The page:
http://www.youtube.com/watch?v=D9lVQlC_14w

(we  are having technical issues here, but please click on link above to watch this video)

see more about Amy Lipton’s work with ecoartspace

Eve Mosher

on participation, interruption and interaction in her work. Watch her have the audience reflect on their first encounters with nature. See her nine concepts about her practice.

http://www.evemosher.com/

Frances Whitehead

on her work in sustainability, her practice: personal, pedagogical and professional.

 

This conference was made possible by the generous support of the Pew Center for Arts And Heritage Philadelphia Exhibitions Initiative and The National Endowment for the Arts.

 

Below is the information about our upcoming conference, a large part of this planning project. Online registration is available here!

Beyond the Surface: Environmental Art in Action

Hosted by the Schuylkill Center for Environmental Education

May 31, 2013

Stacy Levy, Pier 53

Join us for a day of ideas and innovative thinking, investigating relationships between art and nature.

 

 

Conference Description

How can environmental art engage the environment and the individual, activate awareness, and integrate perspectives that result in unexpected and innovative approaches to environmental literacy?

While the natural world has captured the imagination of artists for centuries, more and more of today’s artists are thinking beyond the studio, blending art, science and social practice with a fresh sense of immediacy, connecting art to nature and environmental issues.  No longer content with scratching the surface of environmental problems, these artists want to move beyond the surface, engaging audiences to become part of the solution.

This conference brings a team of cutting-edge environmental artists and arts professionals to Philadelphia to share this work with you, to discuss ways art can create environmental awareness while restoring ecological systems.

Jenny Sabin, Greenhouse and Cabinet of Future Fossils

The artists presenting at the conference have been working with these ideas for much of their careers. To call attention to climate change, for example, Eve Mosher painted a high-water line across Manhattan, showing people where the water would rise to if sea-level projections occur. Stacy Levy’s artwork in the Schuylkill Center’s Sensory Garden remediates our building’s stormwater, which had been compromising our own forest.  Lillian Ball projected a shifting, multicolored map of the Arctic circle onto a sphere of ice, the ice melting even as the projected image showed a vanishing Arctic.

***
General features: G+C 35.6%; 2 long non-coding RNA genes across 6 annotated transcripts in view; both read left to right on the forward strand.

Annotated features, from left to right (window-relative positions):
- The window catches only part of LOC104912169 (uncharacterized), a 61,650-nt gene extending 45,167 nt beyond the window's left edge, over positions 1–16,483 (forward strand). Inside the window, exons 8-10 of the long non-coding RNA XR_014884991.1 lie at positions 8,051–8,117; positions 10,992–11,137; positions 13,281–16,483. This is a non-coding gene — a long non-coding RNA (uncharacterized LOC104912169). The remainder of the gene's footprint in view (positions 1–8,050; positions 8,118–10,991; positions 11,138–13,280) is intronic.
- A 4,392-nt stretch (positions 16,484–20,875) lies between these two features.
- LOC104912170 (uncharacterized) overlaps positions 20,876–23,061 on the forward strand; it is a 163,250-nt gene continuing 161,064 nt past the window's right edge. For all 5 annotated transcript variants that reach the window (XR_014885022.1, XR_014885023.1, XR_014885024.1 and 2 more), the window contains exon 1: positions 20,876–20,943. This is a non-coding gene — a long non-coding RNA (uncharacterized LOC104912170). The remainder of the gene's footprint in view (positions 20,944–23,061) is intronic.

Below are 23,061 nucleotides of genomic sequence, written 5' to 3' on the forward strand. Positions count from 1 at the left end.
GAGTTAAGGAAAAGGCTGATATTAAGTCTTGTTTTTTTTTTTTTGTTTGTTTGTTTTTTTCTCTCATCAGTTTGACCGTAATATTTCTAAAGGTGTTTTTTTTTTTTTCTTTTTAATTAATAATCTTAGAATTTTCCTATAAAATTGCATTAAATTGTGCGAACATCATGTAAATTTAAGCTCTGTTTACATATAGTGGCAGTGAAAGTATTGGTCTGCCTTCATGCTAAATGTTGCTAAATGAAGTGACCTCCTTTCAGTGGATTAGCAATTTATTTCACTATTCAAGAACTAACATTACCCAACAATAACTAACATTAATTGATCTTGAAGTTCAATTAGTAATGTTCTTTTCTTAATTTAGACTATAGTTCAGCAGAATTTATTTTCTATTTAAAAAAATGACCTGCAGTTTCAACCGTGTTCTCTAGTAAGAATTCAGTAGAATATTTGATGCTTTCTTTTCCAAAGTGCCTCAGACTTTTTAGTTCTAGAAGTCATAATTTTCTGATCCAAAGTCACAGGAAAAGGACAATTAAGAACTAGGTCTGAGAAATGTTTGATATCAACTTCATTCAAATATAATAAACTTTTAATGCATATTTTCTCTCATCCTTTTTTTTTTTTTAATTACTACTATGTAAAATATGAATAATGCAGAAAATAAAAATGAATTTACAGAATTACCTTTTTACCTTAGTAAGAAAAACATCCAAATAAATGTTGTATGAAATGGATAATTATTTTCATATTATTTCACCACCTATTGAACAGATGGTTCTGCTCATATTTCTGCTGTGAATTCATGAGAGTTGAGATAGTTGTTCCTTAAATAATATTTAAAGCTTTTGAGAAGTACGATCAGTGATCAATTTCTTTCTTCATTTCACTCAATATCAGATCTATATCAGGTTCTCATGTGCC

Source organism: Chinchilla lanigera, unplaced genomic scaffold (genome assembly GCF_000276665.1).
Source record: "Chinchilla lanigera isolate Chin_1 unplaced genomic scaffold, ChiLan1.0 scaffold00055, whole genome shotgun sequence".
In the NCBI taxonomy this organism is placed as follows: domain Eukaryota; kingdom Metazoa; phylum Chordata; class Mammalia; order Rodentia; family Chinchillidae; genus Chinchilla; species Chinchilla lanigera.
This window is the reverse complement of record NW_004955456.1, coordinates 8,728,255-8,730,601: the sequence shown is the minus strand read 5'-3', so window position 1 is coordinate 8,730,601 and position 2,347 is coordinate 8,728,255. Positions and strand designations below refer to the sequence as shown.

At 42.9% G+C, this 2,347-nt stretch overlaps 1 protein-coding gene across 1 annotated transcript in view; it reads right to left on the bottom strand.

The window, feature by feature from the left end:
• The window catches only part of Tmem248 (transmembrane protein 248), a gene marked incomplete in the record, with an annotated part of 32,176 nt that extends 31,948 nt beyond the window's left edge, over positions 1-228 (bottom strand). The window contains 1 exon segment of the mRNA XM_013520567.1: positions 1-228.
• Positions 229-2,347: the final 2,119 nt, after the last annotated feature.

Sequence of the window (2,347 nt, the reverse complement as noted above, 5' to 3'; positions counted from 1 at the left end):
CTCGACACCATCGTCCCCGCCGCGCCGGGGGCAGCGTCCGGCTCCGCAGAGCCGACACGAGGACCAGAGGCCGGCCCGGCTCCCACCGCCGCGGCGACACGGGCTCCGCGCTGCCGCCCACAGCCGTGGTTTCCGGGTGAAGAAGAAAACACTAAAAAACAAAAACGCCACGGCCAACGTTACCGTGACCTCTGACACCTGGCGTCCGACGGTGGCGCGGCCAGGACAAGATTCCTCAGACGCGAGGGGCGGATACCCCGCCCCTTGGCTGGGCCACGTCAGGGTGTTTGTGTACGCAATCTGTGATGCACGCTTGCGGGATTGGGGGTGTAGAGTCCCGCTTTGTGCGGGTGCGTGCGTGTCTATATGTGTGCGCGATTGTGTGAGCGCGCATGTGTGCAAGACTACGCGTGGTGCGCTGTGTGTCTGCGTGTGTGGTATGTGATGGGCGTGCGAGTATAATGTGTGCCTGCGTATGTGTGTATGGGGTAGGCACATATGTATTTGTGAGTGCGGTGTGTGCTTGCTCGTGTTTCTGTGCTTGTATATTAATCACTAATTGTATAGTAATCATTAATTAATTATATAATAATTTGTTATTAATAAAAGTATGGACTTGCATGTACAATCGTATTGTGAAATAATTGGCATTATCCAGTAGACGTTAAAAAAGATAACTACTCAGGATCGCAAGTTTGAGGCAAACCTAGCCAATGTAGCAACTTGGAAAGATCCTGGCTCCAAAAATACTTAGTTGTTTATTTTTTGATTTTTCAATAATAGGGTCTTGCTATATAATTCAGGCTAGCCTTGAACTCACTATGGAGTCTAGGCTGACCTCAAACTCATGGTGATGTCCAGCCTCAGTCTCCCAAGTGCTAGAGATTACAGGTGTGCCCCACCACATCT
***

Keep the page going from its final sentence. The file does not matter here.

The Schuylkill Center’s Art Department has brought artists to its 340 acre site since 2001. This year, the Center has gone further, examining how art intersects with other disciplines –education, ecology, architecture, engineering and planning, to name a few, to create fresh innovations and exciting experiences for the public. Our project has brought together an Advisory Team of the artists and curators who work in the field of environmental art.  (Please visit www.schuylkillcenter.org/art for more information about this project, the team and to read their blogs).

We believe art can help to repair a broken relationship between humans and nature and simultaneously transform audiences from passive observers of art to active participants in ecosystems.

Lillian Ball, WATERWASH® ABC

We are re-thinking how art exists at nature centers, and are eager to share these findings with our colleagues in the art and environmental communities.   We welcome artists, educators, environmentalists, scientists, designers, landscape architects, teachers and students of all ages to this groundbreaking event.

 

 

Conference Schedule 

Morning Session: 9 am – 12 pm

1. Welcome by Schuylkill Center Executive Director Mike Weilbacher